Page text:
• EPA Publishes Final Amendments to Emissions Standards for Reciprocating Internal Combustion Engines (RICE) to Allow More Meaningful Participation in Regional Demand Response Programs
  • February 5, 2013 | Author: Bradley R. Sugarman
  • Law Firm: Taft Stettinius & Hollister LLP - Indianapolis Office
  • The United States Environmental Protection Agency (the “EPA”) finalized amendments to the National Emission Standards for Hazardous Air Pollutants (“NESHAP”) for stationary reciprocating internal combustion engines (“RICE”) on January 14, 2013 (the “2013 RICE NESHAP amendments”).1 To understand the significance of the 2013 RICE NESHAP amendments with respect to participation in demand response programs, background information concerning the EPA’s regulation of stationary RICE is useful.

    First, stationary RICE come in two types - spark ignition (“SI”) engines, which are typically fired with natural gas, and compression ignition (“CI”) engines, which run on diesel fuel.  Both types of engine are widely used by various facilities to generate electricity and to power equipment.  In fact, the EPA estimates that there are over one million of these engines in use across the country.  These engines include those used for emergency demand response and system reliability - i.e. emergency generators.2

    Second, the EPA amended the RICE NESHAP on a number of occasions in response to litigation and in an effort to widen the scope of the regulation.  For instance, when the EPA initially finalized the RICE NESHAP in 2004, and then amended it in 2008, the agency did not seek to regulate existing emergency engines located at area sources of hazardous air pollutants (“HAPs”) or which generate less than 500 horsepower (“HP”) located at major sources of HAPs.3 Rather, these engines could operate without air emissions controls for an unlimited amount of time.  However, in 2010, the EPA changed course and for the first time established requirements for existing emergency engines.  Pursuant to the 2010 RICE NESHAP, existing emergency engines were required to limit operation to a maximum of 100 hours per year.  This 100 hour annual limit included time spent running the engines for maintenance checks and readiness testing.  The 2010 RICE NESHAP also imposed a 15-hour limit for running the engines to generate power as part of a “demand response program” that was to be subtracted from the 100-hour maintenance limit.4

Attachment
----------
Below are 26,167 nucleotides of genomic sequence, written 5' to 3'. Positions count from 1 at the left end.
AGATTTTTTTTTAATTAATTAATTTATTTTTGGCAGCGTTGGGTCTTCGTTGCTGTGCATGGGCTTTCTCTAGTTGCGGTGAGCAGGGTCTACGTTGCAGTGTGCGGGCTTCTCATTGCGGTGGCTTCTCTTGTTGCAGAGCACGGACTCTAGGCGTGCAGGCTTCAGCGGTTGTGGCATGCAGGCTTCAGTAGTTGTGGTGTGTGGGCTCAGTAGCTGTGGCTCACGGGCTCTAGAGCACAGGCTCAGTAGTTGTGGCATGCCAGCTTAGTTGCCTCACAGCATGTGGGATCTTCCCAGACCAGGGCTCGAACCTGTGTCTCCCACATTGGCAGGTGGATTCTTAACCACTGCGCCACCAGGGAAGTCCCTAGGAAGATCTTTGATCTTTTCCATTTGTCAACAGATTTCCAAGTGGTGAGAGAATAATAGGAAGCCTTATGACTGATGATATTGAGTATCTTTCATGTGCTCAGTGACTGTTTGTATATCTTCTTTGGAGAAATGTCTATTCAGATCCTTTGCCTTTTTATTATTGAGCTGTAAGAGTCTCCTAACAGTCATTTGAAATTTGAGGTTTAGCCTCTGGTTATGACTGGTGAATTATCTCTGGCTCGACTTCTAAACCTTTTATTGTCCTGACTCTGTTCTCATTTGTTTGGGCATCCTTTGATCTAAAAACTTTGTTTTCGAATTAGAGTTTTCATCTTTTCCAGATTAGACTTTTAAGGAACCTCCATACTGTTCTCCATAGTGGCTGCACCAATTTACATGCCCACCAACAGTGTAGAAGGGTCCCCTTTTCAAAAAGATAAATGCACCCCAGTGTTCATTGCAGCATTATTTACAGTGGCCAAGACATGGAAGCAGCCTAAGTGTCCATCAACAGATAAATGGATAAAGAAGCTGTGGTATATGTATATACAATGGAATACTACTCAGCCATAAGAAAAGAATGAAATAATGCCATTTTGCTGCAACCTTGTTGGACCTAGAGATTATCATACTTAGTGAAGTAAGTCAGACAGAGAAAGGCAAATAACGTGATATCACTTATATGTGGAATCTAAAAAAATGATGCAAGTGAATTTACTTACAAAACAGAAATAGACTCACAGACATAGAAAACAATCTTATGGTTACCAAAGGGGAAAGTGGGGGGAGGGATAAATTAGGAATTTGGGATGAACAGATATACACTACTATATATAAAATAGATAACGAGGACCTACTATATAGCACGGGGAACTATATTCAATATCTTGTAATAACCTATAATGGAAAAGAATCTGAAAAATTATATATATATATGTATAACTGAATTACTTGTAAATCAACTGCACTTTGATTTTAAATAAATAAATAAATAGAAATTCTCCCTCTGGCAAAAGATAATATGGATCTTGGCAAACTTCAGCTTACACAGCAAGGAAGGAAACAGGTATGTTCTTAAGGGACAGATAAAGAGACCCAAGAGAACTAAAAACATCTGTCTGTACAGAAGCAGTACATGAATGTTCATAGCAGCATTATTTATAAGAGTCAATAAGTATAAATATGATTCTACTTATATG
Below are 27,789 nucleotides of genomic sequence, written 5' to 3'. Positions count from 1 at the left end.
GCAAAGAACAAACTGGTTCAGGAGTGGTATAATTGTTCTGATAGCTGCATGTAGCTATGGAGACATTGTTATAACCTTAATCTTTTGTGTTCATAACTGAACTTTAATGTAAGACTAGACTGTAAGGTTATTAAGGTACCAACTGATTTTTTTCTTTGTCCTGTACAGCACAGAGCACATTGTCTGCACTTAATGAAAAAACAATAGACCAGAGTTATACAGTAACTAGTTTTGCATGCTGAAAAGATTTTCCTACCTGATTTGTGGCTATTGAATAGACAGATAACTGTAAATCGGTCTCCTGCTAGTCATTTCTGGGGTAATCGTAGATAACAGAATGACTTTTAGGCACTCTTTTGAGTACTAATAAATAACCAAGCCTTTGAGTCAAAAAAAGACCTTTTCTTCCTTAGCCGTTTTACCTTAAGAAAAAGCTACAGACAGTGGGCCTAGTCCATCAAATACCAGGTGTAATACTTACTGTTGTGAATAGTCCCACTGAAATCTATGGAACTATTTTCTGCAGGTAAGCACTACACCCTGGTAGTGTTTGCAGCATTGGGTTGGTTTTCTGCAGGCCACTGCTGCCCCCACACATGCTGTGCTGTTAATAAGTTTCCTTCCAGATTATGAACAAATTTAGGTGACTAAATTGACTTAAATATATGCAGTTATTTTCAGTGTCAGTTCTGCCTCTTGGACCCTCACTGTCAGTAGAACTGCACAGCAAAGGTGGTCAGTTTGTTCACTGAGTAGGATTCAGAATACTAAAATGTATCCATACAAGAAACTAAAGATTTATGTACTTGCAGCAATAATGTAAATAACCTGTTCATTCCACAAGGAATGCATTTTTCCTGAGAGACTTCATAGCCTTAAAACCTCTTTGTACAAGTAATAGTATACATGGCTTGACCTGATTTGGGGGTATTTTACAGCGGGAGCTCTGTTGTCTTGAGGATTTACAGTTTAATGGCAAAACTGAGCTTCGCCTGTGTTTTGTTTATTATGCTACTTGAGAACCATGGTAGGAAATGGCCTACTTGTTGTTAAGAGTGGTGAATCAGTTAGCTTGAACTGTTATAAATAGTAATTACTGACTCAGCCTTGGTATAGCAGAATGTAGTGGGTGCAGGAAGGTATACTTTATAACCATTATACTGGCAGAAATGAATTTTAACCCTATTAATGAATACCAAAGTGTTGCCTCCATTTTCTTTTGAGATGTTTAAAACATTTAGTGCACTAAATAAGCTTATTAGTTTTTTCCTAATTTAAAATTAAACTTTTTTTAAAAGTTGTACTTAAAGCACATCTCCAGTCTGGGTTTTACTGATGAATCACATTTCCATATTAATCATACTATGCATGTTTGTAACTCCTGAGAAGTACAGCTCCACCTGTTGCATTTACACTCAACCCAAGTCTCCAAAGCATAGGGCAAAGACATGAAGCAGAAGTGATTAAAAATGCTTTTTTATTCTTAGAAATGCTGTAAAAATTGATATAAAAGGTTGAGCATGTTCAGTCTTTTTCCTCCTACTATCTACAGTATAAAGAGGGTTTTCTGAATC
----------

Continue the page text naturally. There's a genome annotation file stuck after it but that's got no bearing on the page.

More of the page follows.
Soon after the 2010 RICE NESHAP was finalized, the EPA received a number of petitions for reconsideration of the 15-hour limit for emergency demand response.  Many of these petitioners were concerned that the 15-hour limit would all but prohibit participation in regional demand response programs because those programs contractually required participants to have their emergency generators available to operate for more than 15 hours in order to meet worst-case demand response considerations.

    In response to these petitions, the EPA reconsidered the emergency demand response limits.  The EPA’s reconsideration took several years, involved review and consideration of over a thousand comments from various stakeholders, and ultimately resulted in the issuance of the 2013 RICE NESHAP amendments.  Under these amendments, emergency engines may operate up to 50 hours (up from 15) for emergency demand response.  Any use of an engine in this capacity will continue to count against the 100 hours per year allowed for maintenance and testing.  Moreover, the circumstances specified for emergency demand response are limited.  They include periods during which the appropriate body has declared an Energy Emergency Alert Level 2 as defined by the North American Electrical Reliability Corporation (“NERC”).5 They also include periods of potential voltage collapse or line overloads that could lead to the interruption of power.

    Also of significance is the fact that EPA maintained its restriction on running stationary engines for peak shaving, non-emergency demand response, or to generate income for a facility to supply power to an electric grid or otherwise supply power as part of a financial arrangement with another entity.

    On February 28, March 6, March 14, and March 19, 2013, the EPA will host free webinars on the RICE NESHAP as well as the New Source Performance Standards covering these engines.

    1The final rule was recently published in the Federal Register. See 78 Fed. Reg. 6674 (Jan. 30, 2013).

    2The EPA defines an “emergency stationary internal combustion engine” as one operated to provide electrical power or mechanical work during an emergency situation.  40 C.F.R. § 60.4248(1)  The EPA also defines these engines to include those which operate as part of a financial arrangement with another under certain circumstances.  40 C.F.R. § 60.4248(3).

    3Area sources” of HAPs generally consist of small facilities that release lesser quantities of toxic pollutants into the air.  An area source is defined as a source that emits less than ten tons per year (“TPY”) of a single HAP, or less than 25 TPY of a combination of HAPs.  On the other hand, a "major source" is defined as a source that emits 10 TPY of any individual listed HAP, or 25 TPY of a mixture of HAPs.

    4In general, “demand response programs” reward large electricity users for reducing consumption when electricity demand is high.  Electricity users can reduce their demand by running distributed (i.e., on-site) electricity generators (also referred to as behind-the-meter generation).  It has been the policy of the United States to encourage demand response since at least 2005 when the U.S. Energy Policy Act was enacted.  See Pub. L 109-58 (Aug. 8, 2005).

    5According to NERC, an Alert Level 2 occurs when a Load Serving Entity has exhausted all other options and can no longer provide consumers with expected energy requirements.